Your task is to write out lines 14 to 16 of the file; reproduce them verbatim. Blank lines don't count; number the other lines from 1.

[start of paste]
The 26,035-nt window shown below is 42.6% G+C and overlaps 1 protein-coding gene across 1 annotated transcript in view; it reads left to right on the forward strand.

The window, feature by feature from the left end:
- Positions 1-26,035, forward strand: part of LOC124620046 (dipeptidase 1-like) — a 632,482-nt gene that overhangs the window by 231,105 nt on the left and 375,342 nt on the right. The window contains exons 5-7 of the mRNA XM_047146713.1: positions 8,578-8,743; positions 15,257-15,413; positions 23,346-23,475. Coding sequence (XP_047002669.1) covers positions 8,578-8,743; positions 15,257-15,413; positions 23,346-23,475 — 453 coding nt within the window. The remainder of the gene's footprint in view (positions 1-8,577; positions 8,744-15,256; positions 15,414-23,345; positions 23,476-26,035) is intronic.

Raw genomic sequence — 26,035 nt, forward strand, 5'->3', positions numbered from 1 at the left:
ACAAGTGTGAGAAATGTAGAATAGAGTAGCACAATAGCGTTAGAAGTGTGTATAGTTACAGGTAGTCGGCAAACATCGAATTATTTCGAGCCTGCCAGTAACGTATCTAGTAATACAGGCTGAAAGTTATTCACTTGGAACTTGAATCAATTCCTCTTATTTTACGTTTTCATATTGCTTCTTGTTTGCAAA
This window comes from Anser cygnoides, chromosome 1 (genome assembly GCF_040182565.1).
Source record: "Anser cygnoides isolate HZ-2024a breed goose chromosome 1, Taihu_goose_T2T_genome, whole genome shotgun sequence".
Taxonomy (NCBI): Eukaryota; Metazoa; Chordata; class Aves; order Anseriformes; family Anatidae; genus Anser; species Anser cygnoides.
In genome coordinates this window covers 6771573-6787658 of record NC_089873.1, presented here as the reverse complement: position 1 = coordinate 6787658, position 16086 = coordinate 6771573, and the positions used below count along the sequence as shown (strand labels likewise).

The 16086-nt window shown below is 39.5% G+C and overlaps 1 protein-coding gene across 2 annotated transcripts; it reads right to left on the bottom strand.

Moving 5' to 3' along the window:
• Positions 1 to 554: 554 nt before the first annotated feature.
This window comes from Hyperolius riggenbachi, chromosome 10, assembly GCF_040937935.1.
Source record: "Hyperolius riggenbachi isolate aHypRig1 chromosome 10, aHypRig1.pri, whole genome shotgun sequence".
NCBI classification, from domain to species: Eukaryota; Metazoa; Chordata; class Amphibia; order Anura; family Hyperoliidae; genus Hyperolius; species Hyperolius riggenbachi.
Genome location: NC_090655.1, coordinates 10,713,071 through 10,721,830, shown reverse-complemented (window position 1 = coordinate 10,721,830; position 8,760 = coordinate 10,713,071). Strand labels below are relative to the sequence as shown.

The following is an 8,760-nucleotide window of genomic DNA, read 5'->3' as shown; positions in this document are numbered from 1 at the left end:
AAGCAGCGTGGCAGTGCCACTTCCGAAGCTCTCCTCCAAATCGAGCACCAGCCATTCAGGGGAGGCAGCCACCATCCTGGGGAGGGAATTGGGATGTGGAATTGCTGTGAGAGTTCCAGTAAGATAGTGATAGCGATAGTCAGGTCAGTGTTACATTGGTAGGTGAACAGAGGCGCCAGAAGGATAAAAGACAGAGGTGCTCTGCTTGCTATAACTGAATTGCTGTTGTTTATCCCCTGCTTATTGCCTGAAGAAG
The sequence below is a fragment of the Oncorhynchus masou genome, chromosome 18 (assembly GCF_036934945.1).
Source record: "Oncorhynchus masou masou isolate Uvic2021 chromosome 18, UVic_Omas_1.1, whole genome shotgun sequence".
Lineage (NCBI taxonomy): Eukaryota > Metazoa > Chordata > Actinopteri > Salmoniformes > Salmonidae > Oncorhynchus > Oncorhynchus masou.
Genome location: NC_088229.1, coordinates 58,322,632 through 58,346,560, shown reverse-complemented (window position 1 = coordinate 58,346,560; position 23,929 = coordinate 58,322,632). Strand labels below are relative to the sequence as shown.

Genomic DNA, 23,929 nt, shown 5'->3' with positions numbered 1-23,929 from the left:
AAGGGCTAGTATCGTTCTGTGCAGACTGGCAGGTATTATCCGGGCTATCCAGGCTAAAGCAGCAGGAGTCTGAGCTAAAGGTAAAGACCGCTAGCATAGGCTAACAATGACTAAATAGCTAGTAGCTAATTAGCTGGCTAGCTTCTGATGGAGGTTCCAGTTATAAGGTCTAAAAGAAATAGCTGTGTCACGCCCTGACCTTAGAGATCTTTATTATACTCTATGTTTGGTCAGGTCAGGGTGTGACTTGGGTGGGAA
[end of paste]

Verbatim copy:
Source record: "Hyperolius riggenbachi isolate aHypRig1 chromosome 10, aHypRig1.pri, whole genome shotgun sequence".
NCBI classification, from domain to species: Eukaryota; Metazoa; Chordata; class Amphibia; order Anura; family Hyperoliidae; genus Hyperolius; species Hyperolius riggenbachi.
Genome location: NC_090655.1, coordinates 10,713,071 through 10,721,830, shown reverse-complemented (window position 1 = coordinate 10,721,830; position 8,760 = coordinate 10,713,071). Strand labels below are relative to the sequence as shown.